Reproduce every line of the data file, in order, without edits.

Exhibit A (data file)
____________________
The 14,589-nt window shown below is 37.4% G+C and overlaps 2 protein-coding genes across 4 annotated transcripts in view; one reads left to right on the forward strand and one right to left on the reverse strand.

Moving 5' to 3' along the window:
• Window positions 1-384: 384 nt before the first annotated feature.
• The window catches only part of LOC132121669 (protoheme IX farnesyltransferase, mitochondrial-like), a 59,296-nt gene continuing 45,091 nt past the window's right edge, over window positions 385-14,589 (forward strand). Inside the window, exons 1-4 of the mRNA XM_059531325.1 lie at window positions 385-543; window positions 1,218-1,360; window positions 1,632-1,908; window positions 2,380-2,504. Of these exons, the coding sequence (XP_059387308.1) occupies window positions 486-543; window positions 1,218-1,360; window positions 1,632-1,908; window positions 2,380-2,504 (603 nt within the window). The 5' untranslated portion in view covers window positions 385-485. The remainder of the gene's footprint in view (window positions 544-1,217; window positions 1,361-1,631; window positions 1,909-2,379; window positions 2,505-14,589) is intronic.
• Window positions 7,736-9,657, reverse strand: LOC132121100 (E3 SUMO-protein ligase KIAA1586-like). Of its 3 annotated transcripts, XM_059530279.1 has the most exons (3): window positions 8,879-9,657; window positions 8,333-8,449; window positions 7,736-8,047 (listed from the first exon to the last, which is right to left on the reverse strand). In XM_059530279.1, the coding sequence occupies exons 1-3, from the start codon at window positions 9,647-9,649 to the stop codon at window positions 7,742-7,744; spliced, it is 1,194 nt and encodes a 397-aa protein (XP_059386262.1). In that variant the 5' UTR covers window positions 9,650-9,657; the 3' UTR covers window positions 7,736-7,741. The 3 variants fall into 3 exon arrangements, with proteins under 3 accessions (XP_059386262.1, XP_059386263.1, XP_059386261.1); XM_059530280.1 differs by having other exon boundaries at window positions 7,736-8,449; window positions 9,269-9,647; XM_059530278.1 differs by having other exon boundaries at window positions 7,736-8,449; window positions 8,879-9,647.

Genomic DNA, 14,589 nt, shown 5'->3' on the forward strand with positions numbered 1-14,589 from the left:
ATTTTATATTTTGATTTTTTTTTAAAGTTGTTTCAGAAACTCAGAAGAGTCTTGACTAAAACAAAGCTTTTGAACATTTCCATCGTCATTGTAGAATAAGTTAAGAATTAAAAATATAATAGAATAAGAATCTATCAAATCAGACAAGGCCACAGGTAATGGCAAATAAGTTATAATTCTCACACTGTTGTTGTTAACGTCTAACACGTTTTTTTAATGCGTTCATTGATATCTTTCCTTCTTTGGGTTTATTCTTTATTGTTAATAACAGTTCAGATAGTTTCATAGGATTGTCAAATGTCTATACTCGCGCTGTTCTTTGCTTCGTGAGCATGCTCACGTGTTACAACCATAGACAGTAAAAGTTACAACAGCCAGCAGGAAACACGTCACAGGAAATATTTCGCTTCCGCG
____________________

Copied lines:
The 14,589-nt window shown below is 37.4% G+C and overlaps 2 protein-coding genes across 4 annotated transcripts in view; one reads left to right on the forward strand and one right to left on the reverse strand.

Moving 5' to 3' along the window:
• Window positions 1-384: 384 nt before the first annotated feature.
• The window catches only part of LOC132121669 (protoheme IX farnesyltransferase, mitochondrial-like), a 59,296-nt gene continuing 45,091 nt past the window's right edge, over window positions 385-14,589 (forward strand). Inside the window, exons 1-4 of the mRNA XM_059531325.1 lie at window positions 385-543; window positions 1,218-1,360; window positions 1,632-1,908; window positions 2,380-2,504. Of these exons, the coding sequence (XP_059387308.1) occupies window positions 486-543; window positions 1,218-1,360; window positions 1,632-1,908; window positions 2,380-2,504 (603 nt within the window). The 5' untranslated portion in view covers window positions 385-485. The remainder of the gene's footprint in view (window positions 544-1,217; window positions 1,361-1,631; window positions 1,909-2,379; window positions 2,505-14,589) is intronic.
• Window positions 7,736-9,657, reverse strand: LOC132121100 (E3 SUMO-protein ligase KIAA1586-like). Of its 3 annotated transcripts, XM_059530279.1 has the most exons (3): window positions 8,879-9,657; window positions 8,333-8,449; window positions 7,736-8,047 (listed from the first exon to the last, which is right to left on the reverse strand). In XM_059530279.1, the coding sequence occupies exons 1-3, from the start codon at window positions 9,647-9,649 to the stop codon at window positions 7,742-7,744; spliced, it is 1,194 nt and encodes a 397-aa protein (XP_059386262.1). In that variant the 5' UTR covers window positions 9,650-9,657; the 3' UTR covers window positions 7,736-7,741. The 3 variants fall into 3 exon arrangements, with proteins under 3 accessions (XP_059386262.1, XP_059386263.1, XP_059386261.1); XM_059530280.1 differs by having other exon boundaries at window positions 7,736-8,449; window positions 9,269-9,647; XM_059530278.1 differs by having other exon boundaries at window positions 7,736-8,449; window positions 8,879-9,647.

Genomic DNA, 14,589 nt, shown 5'->3' on the forward strand with positions numbered 1-14,589 from the left:
ATTTTATATTTTGATTTTTTTTTAAAGTTGTTTCAGAAACTCAGAAGAGTCTTGACTAAAACAAAGCTTTTGAACATTTCCATCGTCATTGTAGAATAAGTTAAGAATTAAAAATATAATAGAATAAGAATCTATCAAATCAGACAAGGCCACAGGTAATGGCAAATAAGTTATAATTCTCACACTGTTGTTGTTAACGTCTAACACGTTTTTTTAATGCGTTCATTGATATCTTTCCTTCTTTGGGTTTATTCTTTATTGTTAATAACAGTTCAGATAGTTTCATAGGATTGTCAAATGTCTATACTCGCGCTGTTCTTTGCTTCGTGAGCATGCTCACGTGTTACAACCATAGACAGTAAAAGTTACAACAGCCAGCAGGAAACACGTCACAGGAAATATTTCGCTTCCGCG